I was lucky enough to visit OpenLab Taipei, one of the earliest Hackerspaces in Taipei. With rooms piled high with salvaged junk just waiting to be transformed into something fantastic, it was in direct opposition to the other organized Makerspaces, fab cafes, and fab labs I saw. It felt intensely disorganized, but extremely democratic and founded on the FLOSS (Free/Libre and Open-Source Software) philosophy.
TIP: Most of the links in this post lead to pages written in Chinese. For best results, use Google Chrome, it will automatically translate for you.
OpenLab Taipei is located just down the lane from a temple and inside the group of revitalized buildings that house the Taipei Artist Village. The Makers I met here felt very independent and much more willing than most to push the boundaries of societal convention.
Communal Hackerspace-Style Making at It’s Best
The members of OpenLab Taipei meet informally every Wednesday and eat a tasty communal dinner together. They kindly shared with me and my fellow visitor and Academy colleague, Jean-Michel Molenaar of HTGAA.
While we were there we simply had to test out two of the legion of lightsabers they had built for the upcoming Maker Faire Taipei, each containing more than 200 LEDs. In addition to the lightsabers, they had also created large LED matrix panels whose light was amplified through the use of tin cans (watch for more pictures in an upcoming article covering the Maker Faire). It’s been rumored that these scrolling LED signs have been used to broadcast “subversive” messages in the past.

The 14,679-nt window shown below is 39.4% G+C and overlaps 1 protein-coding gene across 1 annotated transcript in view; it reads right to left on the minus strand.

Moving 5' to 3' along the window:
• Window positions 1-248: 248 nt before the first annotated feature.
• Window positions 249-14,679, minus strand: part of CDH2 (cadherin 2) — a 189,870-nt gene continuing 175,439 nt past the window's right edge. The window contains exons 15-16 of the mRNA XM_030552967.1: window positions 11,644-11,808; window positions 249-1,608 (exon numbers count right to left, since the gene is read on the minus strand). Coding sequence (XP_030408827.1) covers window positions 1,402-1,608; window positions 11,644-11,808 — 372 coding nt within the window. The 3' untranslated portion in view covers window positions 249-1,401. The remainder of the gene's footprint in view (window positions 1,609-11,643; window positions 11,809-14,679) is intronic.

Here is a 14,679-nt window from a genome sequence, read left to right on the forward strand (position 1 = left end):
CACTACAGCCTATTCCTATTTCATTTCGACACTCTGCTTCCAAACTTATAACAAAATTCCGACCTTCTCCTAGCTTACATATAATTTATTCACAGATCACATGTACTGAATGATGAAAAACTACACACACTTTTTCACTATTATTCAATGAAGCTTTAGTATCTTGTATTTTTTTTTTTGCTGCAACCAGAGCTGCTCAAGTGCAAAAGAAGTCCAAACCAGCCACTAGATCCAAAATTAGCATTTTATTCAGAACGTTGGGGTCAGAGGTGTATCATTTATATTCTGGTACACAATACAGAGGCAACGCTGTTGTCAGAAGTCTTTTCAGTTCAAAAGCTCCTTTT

Some members of the group had been hard at work designing their “Triceratops Dinobike” (not to be confused with a “rhinoceros bike”) on the paper that was protecting the workshop tables at FAN2.
Here’s some additional images of the Dinobike in progress:
OpenLab found a little broken Pleo dinosaur robot, so they fixed it. Now, it’s just as cute, but it looks like it’s sporting a jetpack!
One especially creative item hung from the ceiling of the Hackerspace: a sensor-activated flapping dragonfly robot made by radically modifying a fake security camera.
A big thank you to all the members of OpenLab Taipei for your warm welcome and enthusiastic willingness to show us your creations and share your philosophy despite the language barrier. Major props to Bob Chen for leading the way (we would never have found it on our own) and Zheng Hong for showing us around and sending us home safely. You guys rule!
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